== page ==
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A self-destructive woman (Reese Witherspoon) attempts to leave behind her years of drug abuse and reckless sex with a solo, 1,000-mile hike along the Pacific Crest Trail, in this adaptation of Cheryl Strayed’s best-selling memoir from director Jean-Marc Vallée (Dallas Buyers Club).

Reese Witherspoon delivers one of the year's best performances in Wild. Adapted by writer Nick Hornby (High Fidelity, About a Boy, An Education) from Cheryl Strayed's bestselling 2012 memoir, director Jean-Marc Vallée's follow-up to his Oscar-winning Dallas Buyers Club is an extraordinary odyssey of loss and self-discovery, powered by Witherspoon's award-worthy characterization. A dramatization of Strayed's solo 1,100-mile hike along the Pacific Crest Trail, Wild is at once an epic cinematic experience and a profoundly intimate personal narrative.

Devastated by the death of her mother from cancer in 1991, the twenty-two-year-old Strayed soon spirals into a deeply self-destructive decline that destroys her marriage and leaves her addicted to heroin. Four years later, in a bid to leave her demons behind, she embarks on a life-changing journey. Wild tells the story of that journey, alternating remarkable moments from the novice hiker's unaccompanied trek with powerful flashbacks of the traumas that triggered her inspiring feat.

Vallée, who is rapidly becoming one of Hollywood's foremost filmmakers, relates these parallel narratives with a dexterous touch, balancing vivid depictions of Strayed's gruelling exertions with instances of heartfelt introspection. Hornby's screenplay, meanwhile, retains the compelling blend of humour and pathos that won Strayed's book such wide acclaim.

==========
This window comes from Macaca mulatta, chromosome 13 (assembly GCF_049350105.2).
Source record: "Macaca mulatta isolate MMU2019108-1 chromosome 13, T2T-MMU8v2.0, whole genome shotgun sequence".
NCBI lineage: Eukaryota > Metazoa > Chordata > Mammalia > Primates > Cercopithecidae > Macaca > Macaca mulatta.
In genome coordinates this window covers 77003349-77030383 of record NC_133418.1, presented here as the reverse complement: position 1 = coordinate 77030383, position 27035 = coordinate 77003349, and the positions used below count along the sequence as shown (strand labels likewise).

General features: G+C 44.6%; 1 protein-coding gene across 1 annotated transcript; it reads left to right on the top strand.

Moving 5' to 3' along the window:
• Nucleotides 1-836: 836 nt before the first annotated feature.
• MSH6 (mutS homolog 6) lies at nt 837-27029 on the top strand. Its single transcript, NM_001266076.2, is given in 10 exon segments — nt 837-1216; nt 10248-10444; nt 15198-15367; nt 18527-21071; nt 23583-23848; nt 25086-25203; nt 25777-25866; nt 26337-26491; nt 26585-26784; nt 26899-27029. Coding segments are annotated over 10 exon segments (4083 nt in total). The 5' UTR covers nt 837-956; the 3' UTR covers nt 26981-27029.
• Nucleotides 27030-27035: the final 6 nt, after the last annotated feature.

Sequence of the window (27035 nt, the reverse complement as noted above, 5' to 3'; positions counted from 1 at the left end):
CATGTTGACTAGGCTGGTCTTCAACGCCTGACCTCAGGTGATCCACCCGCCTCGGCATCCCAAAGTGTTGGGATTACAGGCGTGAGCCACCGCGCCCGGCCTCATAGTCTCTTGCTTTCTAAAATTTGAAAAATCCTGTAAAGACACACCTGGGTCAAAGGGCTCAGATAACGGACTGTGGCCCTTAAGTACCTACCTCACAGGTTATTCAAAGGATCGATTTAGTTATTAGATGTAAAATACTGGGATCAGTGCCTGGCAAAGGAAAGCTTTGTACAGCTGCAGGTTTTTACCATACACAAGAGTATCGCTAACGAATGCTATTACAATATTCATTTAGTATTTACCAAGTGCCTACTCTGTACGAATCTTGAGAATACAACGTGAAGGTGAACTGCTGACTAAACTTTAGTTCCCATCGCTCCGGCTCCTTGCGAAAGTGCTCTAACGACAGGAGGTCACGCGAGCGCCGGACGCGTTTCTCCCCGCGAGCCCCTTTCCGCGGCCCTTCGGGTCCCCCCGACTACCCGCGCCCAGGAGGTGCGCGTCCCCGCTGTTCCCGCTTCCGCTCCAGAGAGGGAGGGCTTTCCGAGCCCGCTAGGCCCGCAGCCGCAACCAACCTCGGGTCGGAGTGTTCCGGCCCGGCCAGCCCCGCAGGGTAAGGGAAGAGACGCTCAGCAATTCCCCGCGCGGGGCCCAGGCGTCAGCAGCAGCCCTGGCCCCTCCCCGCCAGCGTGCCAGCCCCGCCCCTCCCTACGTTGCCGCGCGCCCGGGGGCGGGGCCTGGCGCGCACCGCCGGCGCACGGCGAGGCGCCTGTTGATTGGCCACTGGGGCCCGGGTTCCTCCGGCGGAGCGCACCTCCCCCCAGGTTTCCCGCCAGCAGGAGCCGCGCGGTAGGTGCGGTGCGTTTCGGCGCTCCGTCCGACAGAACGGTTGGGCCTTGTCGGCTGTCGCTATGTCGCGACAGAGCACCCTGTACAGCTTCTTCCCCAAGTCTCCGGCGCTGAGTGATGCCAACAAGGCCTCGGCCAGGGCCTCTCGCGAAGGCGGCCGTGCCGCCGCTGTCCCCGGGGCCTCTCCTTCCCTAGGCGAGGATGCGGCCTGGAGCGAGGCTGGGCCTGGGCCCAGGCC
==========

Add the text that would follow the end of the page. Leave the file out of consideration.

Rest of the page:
And, then, of course, there's Witherspoon — a triple threat at this year's Festival, also appearing in Philippe Falardeau's The Good Lie and joining us for a live onstage Mavericks conversation. Her portrayal of Cheryl Strayed in Wild is every bit as rich as this astonishing true story deserves.

Jean-Marc Vallée

Jean-Marc Vallée was born in Montreal and studied at l'Université de Montréal. His feature films C.R.A.Z.Y. (05), The Young Victoria (09), Café de Flore (11), and Dallas Buyers Club (13) all screened at the Festival. C.R.A.Z.Y. received the award for Best Canadian Feature. Wild (14) is his latest film.

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